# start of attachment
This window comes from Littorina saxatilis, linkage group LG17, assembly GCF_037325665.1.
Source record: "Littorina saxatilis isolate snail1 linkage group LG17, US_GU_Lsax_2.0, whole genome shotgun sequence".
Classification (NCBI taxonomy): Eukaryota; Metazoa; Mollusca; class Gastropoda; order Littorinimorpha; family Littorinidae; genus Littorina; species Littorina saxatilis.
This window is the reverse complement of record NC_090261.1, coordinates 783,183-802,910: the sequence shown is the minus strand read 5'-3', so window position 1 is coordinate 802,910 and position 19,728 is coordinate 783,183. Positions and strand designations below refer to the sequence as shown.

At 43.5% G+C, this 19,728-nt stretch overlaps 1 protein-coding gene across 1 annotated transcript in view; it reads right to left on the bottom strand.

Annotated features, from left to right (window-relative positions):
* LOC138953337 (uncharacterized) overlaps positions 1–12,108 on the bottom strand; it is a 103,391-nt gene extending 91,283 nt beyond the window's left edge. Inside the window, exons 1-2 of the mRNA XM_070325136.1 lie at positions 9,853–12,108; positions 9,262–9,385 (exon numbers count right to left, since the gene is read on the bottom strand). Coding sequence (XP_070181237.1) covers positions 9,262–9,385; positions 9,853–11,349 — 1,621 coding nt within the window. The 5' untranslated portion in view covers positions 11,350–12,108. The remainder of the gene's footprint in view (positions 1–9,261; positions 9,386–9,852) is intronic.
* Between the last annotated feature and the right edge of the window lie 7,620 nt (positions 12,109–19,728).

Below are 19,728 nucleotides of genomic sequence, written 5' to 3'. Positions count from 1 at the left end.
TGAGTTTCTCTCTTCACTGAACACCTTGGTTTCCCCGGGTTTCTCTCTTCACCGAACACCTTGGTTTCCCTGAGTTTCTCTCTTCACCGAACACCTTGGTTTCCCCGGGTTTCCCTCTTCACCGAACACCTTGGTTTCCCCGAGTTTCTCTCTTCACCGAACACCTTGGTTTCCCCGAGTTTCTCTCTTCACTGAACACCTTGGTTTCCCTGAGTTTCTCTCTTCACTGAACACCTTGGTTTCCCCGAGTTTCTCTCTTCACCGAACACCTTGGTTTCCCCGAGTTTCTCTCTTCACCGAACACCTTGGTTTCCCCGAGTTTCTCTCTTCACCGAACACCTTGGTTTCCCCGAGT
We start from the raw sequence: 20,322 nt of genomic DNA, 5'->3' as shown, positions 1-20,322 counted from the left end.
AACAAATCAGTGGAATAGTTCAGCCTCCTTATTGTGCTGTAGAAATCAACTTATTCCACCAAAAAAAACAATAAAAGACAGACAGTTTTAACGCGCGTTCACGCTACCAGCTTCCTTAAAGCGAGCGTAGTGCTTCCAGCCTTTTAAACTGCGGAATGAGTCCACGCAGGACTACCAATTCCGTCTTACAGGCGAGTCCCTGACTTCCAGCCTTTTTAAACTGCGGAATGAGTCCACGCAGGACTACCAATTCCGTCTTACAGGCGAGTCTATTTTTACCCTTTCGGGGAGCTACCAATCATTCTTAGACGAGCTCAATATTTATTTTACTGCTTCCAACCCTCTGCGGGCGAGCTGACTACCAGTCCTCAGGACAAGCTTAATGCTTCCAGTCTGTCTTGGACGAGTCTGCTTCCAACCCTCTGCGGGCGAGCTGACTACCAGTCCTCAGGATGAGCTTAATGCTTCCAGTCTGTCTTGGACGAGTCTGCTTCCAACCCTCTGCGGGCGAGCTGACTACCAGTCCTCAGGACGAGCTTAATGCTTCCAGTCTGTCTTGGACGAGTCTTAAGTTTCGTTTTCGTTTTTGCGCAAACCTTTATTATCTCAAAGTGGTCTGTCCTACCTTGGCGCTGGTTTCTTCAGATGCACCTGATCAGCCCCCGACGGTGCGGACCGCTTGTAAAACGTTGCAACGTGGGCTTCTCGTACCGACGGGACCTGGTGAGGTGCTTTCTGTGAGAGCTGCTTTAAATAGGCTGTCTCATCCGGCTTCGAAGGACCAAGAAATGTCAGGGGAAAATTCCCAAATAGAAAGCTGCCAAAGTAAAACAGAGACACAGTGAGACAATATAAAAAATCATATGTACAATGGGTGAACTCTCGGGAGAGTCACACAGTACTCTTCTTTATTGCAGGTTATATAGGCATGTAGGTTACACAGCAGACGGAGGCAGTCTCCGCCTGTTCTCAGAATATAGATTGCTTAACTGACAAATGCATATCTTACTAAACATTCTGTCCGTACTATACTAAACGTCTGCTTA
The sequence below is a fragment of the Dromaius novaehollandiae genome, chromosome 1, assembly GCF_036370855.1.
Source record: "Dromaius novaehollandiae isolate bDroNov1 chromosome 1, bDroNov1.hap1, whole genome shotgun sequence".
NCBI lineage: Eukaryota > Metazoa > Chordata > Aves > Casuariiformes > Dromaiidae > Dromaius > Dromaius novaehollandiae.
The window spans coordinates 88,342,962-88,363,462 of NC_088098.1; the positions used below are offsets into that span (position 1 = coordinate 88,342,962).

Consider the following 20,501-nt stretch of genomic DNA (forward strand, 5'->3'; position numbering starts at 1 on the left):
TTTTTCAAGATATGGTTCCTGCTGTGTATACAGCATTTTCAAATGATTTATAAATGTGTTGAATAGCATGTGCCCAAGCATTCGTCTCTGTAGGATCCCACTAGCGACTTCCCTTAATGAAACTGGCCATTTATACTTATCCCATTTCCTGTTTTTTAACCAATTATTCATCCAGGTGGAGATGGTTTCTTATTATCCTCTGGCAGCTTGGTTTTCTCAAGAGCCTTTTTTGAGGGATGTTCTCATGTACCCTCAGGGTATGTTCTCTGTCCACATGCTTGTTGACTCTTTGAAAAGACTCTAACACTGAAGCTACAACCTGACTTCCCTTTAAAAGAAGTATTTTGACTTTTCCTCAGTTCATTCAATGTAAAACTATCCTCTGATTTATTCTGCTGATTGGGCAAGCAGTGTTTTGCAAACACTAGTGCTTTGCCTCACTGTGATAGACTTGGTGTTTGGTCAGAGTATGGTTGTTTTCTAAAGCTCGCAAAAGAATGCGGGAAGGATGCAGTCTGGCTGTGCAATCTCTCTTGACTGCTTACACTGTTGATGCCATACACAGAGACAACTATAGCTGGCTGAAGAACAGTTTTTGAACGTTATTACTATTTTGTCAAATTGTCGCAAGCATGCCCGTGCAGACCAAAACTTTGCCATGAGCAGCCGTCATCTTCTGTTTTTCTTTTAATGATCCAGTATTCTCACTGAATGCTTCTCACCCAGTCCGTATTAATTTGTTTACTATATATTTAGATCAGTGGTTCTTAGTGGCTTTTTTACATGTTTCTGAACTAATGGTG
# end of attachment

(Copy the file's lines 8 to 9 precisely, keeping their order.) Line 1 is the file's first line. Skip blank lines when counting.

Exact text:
* Between the last annotated feature and the right edge of the window lie 7,620 nt (positions 12,109–19,728).

Below are 19,728 nucleotides of genomic sequence, written 5' to 3'. Positions count from 1 at the left end.